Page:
Care-at-home subsegments have variable potential for growth and are at various degrees of maturity; chiropractors should identify and prioritize the subsegments and demographics that are their strengths. The pursuit of care-at-home subsegments should correspond with healthcare strategic objectives and growth goals. The choice of patient demographics for home care may have ramifications for value sources. This includes the possibility of reducing healthcare costs through conservative treatment and wellness plans to encourage prevention and avoidance of surgery. For example do the means and capacities required to avoid disease progression or exacerbation differ if the target population is healthy, has stable and treatable chronic degenerative joint diseases; or is fragile and in advanced stages of illness. A risk-based care-at-home model can promote the integration of behavioral healthcare across all stages of the care journey, from preventative to post-acute care, in populations with complicated and multiple chronic conditions. The precise care journeys that health systems select for their care-at-home strategies can also inform their strategic posture toward post-acute and long-term care institutions.

Chiropractic care-at-home strategy should align itself with the mainstream healthcare system with the common goal of patient-centric care, including physical, psychological, and wellness healthcare. Nonclinical determinants of health can be addressed through home and community-based personal care services such as in-home supplement delivery, transportation, and wellness programs. For example, AIA, an AIG-founded Hong Kong multinational insurance and finance corporation, offers an evidence-based wellness program to promote cost management and improve health outcomes. The healthier the choices patients make every day, the more insurance premium discounts and rewards they can enjoy.22 Chiropractic care-at-home may promote health equality and care outcomes since socioeconomic determinants of health are also at the root of health disparities and inequities.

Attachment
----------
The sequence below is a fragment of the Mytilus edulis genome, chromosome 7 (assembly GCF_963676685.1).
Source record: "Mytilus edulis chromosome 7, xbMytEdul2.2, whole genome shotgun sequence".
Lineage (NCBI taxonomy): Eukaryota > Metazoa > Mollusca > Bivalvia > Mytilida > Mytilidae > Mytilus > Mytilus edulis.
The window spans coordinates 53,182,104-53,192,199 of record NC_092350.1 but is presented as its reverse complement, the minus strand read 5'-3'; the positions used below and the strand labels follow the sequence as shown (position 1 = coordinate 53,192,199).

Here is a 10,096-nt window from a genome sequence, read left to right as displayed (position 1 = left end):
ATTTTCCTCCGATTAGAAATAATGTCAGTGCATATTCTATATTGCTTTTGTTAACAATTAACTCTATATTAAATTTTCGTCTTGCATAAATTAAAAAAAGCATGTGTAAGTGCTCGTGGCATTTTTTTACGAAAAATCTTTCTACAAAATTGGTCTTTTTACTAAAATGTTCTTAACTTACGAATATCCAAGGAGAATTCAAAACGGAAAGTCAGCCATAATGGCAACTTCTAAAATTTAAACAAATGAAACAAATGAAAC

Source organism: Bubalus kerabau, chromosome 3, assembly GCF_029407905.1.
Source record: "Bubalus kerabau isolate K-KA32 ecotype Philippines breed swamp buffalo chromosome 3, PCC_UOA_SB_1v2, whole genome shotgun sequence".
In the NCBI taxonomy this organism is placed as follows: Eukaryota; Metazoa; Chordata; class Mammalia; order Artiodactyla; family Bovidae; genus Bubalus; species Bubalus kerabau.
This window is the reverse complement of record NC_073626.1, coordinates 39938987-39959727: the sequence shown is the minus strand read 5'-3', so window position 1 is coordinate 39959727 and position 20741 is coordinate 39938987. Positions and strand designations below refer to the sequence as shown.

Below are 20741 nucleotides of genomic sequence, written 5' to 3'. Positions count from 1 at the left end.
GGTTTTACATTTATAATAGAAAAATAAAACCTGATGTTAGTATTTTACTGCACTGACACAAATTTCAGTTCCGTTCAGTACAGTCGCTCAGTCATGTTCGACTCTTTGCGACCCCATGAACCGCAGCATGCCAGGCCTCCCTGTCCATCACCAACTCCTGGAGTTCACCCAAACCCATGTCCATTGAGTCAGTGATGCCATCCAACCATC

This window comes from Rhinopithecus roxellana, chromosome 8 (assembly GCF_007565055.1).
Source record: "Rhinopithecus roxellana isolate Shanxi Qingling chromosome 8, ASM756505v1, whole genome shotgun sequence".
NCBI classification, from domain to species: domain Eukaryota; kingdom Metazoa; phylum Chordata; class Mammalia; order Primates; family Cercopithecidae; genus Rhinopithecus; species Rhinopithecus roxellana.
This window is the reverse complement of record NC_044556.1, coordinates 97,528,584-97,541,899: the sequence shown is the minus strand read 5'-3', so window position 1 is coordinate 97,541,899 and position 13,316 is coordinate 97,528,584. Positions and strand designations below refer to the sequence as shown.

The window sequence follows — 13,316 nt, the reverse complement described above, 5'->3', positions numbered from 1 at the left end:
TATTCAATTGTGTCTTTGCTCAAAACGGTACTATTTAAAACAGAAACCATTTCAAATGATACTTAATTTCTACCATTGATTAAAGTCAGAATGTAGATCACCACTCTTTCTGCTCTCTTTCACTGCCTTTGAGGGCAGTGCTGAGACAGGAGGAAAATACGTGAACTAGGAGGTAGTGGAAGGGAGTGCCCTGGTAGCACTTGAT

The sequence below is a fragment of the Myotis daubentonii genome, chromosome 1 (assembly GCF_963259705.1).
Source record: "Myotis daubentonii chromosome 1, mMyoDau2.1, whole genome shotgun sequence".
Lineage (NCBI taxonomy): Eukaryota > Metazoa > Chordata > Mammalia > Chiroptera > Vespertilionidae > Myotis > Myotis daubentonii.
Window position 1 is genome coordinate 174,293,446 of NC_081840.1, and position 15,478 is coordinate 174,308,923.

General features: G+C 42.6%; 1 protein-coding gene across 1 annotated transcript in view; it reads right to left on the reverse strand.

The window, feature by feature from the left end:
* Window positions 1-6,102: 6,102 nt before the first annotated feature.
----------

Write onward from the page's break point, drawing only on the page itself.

When developing a chiropractic care-at-home plan, chiropractors should understand the role of chiropractic care-at-home in the overall healthcare strategy. They must address the numerous interdependencies with their overall enterprise strategies. While health systems may want to transfer care delivery to the home as quickly as possible to unlock lower-cost, higher-quality, and more effective care, they may require time to set up risk-based agreements and financial incentives that make this transition value-adding. As a result, chiropractors can assess whether to provide in-home treatments in the context of their entire risk-based payment strategy. They might think about a glide path that balances the incentives of the various payment types in which they participate. The characteristics of the health systems’ unique markets and regions, such as demography, payer market dynamics, and the current footprint of brick-and-mortar services, may influence these judgments. Furthermore, because long-term post-acute care will continue to be required to meet patient needs that cannot be met at home, health systems that do not own a hospital, the post-acute footprint will need to decide whether to co-develop their strategy with chiropractors’ partnerships, or to develop chiropractic care-at-home independently of their post-acute strategy.